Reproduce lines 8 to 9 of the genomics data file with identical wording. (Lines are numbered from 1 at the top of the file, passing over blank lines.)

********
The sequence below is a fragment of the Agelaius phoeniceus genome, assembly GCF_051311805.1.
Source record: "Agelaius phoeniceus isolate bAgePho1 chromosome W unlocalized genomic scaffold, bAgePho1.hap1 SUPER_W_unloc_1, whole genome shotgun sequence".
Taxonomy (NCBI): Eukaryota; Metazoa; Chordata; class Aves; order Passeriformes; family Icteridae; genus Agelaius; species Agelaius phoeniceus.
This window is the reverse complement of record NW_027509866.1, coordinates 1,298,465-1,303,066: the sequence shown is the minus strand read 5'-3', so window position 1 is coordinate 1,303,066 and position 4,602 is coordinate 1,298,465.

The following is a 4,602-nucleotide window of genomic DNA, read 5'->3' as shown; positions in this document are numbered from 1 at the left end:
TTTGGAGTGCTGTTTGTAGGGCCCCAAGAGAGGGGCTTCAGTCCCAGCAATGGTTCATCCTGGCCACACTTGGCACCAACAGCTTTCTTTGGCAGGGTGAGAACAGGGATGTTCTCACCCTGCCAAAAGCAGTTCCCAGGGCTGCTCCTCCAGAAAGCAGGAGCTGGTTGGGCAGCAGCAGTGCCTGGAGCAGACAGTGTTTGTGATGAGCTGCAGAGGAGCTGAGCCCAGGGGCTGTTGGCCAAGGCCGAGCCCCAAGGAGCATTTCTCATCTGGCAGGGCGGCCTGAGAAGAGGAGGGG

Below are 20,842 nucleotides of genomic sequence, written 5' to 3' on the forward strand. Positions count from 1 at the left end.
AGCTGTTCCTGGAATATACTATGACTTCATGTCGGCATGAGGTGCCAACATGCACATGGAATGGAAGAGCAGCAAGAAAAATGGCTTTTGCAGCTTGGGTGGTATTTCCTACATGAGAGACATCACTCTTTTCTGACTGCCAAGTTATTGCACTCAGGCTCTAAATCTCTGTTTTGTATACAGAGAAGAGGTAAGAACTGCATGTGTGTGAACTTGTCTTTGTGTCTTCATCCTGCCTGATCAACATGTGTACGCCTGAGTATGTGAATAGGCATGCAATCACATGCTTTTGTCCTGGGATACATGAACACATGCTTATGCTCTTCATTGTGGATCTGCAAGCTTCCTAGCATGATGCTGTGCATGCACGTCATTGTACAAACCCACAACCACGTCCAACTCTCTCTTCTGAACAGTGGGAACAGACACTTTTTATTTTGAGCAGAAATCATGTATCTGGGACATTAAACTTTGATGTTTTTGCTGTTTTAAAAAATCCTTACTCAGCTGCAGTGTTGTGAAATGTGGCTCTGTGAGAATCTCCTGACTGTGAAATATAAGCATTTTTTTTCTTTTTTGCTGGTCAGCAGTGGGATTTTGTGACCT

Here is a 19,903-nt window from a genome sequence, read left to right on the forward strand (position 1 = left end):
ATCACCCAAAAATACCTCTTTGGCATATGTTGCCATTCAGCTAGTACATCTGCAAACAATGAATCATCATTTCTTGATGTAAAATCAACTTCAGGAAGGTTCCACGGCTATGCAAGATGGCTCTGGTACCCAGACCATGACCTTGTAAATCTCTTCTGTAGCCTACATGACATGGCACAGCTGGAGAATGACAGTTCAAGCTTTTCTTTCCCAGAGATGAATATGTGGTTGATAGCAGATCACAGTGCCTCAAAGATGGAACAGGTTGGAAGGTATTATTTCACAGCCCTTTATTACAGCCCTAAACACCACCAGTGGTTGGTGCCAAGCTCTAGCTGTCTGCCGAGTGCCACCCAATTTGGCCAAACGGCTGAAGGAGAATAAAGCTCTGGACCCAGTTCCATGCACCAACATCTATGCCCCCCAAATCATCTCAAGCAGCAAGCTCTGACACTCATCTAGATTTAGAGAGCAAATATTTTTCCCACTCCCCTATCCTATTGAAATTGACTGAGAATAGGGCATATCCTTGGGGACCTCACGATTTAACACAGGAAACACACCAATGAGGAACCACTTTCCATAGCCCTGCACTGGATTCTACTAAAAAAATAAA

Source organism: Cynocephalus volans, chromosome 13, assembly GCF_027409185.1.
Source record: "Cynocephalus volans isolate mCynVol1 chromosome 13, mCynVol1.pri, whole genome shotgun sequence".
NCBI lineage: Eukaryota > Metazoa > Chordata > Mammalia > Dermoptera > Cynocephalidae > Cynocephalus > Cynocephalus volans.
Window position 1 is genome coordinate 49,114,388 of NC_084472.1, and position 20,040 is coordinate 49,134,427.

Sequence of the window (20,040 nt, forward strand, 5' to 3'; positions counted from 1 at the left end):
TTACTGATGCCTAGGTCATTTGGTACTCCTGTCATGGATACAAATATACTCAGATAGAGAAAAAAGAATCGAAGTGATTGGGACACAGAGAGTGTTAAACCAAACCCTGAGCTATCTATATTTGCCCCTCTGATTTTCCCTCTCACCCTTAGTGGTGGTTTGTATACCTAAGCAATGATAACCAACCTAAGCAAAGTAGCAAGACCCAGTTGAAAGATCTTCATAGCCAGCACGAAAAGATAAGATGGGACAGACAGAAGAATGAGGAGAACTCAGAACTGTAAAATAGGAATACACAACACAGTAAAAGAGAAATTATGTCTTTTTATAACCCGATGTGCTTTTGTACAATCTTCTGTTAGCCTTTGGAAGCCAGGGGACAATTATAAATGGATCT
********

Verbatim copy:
AGCTGTTCCTGGAATATACTATGACTTCATGTCGGCATGAGGTGCCAACATGCACATGGAATGGAAGAGCAGCAAGAAAAATGGCTTTTGCAGCTTGGGTGGTATTTCCTACATGAGAGACATCACTCTTTTCTGACTGCCAAGTTATTGCACTCAGGCTCTAAATCTCTGTTTTGTATACAGAGAAGAGGTAAGAACTGCATGTGTGTGAACTTGTCTTTGTGTCTTCATCCTGCCTGATCAACATGTGTACGCCTGAGTATGTGAATAGGCATGCAATCACATGCTTTTGTCCTGGGATACATGAACACATGCTTATGCTCTTCATTGTGGATCTGCAAGCTTCCTAGCATGATGCTGTGCATGCACGTCATTGTACAAACCCACAACCACGTCCAACTCTCTCTTCTGAACAGTGGGAACAGACACTTTTTATTTTGAGCAGAAATCATGTATCTGGGACATTAAACTTTGATGTTTTTGCTGTTTTAAAAAATCCTTACTCAGCTGCAGTGTTGTGAAATGTGGCTCTGTGAGAATCTCCTGACTGTGAAATATAAGCATTTTTTTTCTTTTTTGCTGGTCAGCAGTGGGATTTTGTGACCT

Here is a 19,903-nt window from a genome sequence, read left to right on the forward strand (position 1 = left end):